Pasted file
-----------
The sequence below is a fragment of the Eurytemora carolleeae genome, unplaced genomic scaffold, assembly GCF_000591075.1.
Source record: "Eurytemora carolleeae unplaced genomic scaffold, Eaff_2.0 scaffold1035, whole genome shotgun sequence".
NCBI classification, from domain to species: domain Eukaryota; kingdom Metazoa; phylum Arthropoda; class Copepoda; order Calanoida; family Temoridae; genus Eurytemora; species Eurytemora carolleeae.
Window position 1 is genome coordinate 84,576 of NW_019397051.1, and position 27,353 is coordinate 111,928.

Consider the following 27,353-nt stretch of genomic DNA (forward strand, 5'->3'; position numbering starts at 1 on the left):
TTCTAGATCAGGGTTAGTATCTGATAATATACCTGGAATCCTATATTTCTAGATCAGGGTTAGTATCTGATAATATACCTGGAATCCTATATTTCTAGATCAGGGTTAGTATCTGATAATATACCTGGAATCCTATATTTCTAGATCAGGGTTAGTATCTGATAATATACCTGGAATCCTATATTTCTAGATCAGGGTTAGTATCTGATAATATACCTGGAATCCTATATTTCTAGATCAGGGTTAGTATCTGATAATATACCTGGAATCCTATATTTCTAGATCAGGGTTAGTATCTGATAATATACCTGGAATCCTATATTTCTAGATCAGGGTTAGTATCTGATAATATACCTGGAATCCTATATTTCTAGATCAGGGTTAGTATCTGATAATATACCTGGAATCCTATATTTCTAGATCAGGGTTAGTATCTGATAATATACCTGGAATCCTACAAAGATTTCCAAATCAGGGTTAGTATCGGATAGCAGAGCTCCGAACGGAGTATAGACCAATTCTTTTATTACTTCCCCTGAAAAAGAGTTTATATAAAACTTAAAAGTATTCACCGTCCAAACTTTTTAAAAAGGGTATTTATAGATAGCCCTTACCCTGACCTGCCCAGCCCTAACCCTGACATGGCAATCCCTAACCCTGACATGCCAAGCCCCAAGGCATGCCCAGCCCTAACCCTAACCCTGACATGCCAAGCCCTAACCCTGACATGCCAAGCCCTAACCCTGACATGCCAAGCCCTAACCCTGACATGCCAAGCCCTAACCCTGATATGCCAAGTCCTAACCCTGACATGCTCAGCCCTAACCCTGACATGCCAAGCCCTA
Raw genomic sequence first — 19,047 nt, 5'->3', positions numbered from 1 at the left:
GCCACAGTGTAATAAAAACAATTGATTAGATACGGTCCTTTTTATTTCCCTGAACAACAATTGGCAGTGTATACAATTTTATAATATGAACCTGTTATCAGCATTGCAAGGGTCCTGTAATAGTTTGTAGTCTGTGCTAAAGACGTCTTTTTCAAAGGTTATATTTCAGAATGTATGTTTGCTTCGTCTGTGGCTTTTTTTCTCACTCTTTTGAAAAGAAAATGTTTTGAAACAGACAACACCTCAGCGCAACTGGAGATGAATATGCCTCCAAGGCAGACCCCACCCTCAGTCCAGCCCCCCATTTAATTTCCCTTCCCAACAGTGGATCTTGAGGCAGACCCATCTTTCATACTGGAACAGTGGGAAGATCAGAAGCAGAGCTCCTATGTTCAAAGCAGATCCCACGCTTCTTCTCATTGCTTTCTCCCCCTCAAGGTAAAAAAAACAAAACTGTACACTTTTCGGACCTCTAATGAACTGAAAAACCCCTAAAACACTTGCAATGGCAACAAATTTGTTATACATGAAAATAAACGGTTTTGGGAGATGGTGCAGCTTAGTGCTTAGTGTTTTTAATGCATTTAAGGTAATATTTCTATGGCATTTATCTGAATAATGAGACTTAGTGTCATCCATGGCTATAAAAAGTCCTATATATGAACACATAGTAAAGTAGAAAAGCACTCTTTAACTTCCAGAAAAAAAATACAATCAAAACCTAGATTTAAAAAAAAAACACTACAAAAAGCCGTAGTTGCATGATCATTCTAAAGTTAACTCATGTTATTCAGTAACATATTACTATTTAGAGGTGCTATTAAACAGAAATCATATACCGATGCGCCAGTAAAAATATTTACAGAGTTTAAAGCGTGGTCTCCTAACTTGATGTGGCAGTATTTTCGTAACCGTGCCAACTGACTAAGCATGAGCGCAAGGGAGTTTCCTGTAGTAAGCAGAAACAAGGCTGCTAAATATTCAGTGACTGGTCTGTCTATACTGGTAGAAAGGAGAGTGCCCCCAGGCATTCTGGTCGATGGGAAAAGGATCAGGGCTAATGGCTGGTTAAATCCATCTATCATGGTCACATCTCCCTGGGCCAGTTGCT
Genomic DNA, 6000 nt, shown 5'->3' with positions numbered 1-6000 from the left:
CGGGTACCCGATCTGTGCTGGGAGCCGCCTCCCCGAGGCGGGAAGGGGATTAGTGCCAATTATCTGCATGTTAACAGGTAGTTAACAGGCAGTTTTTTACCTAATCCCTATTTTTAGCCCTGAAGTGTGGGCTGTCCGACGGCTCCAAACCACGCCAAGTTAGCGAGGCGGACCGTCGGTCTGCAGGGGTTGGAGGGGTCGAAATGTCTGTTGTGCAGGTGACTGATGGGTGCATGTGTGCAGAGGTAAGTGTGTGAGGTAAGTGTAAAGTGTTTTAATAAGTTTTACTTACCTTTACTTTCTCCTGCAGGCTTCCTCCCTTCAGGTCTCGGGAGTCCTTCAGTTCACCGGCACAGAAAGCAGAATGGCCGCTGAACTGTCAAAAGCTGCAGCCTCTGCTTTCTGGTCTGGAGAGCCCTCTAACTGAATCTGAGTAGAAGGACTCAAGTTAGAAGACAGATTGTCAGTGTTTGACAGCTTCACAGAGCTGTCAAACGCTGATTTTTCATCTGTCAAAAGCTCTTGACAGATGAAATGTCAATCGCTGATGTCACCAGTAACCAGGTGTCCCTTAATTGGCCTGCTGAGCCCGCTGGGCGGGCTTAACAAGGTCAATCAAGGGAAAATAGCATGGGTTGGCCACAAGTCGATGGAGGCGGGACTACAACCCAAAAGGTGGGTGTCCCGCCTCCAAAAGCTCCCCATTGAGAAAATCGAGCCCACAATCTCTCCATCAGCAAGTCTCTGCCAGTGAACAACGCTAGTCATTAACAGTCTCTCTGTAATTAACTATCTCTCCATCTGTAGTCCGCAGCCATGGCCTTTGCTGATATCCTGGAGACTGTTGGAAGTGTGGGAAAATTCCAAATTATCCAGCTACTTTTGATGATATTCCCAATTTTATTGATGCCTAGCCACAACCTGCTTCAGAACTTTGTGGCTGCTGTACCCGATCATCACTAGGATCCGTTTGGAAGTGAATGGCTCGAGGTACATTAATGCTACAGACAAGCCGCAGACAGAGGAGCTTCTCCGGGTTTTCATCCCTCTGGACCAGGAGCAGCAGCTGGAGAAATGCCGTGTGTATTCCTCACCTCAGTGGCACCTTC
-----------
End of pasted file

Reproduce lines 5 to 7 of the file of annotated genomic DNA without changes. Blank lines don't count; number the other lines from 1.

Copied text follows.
Consider the following 27,353-nt stretch of genomic DNA (forward strand, 5'->3'; position numbering starts at 1 on the left):
TTCTAGATCAGGGTTAGTATCTGATAATATACCTGGAATCCTATATTTCTAGATCAGGGTTAGTATCTGATAATATACCTGGAATCCTATATTTCTAGATCAGGGTTAGTATCTGATAATATACCTGGAATCCTATATTTCTAGATCAGGGTTAGTATCTGATAATATACCTGGAATCCTATATTTCTAGATCAGGGTTAGTATCTGATAATATACCTGGAATCCTATATTTCTAGATCAGGGTTAGTATCTGATAATATACCTGGAATCCTATATTTCTAGATCAGGGTTAGTATCTGATAATATACCTGGAATCCTATATTTCTAGATCAGGGTTAGTATCTGATAATATACCTGGAATCCTATATTTCTAGATCAGGGTTAGTATCTGATAATATACCTGGAATCCTATATTTCTAGATCAGGGTTAGTATCTGATAATATACCTGGAATCCTACAAAGATTTCCAAATCAGGGTTAGTATCGGATAGCAGAGCTCCGAACGGAGTATAGACCAATTCTTTTATTACTTCCCCTGAAAAAGAGTTTATATAAAACTTAAAAGTATTCACCGTCCAAACTTTTTAAAAAGGGTATTTATAGATAGCCCTTACCCTGACCTGCCCAGCCCTAACCCTGACATGGCAATCCCTAACCCTGACATGCCAAGCCCCAAGGCATGCCCAGCCCTAACCCTAACCCTGACATGCCAAGCCCTAACCCTGACATGCCAAGCCCTAACCCTGACATGCCAAGCCCTAACCCTGACATGCCAAGCCCTAACCCTGATATGCCAAGTCCTAACCCTGACATGCTCAGCCCTAACCCTGACATGCCAAGCCCTA
Raw genomic sequence first — 19,047 nt, 5'->3', positions numbered from 1 at the left: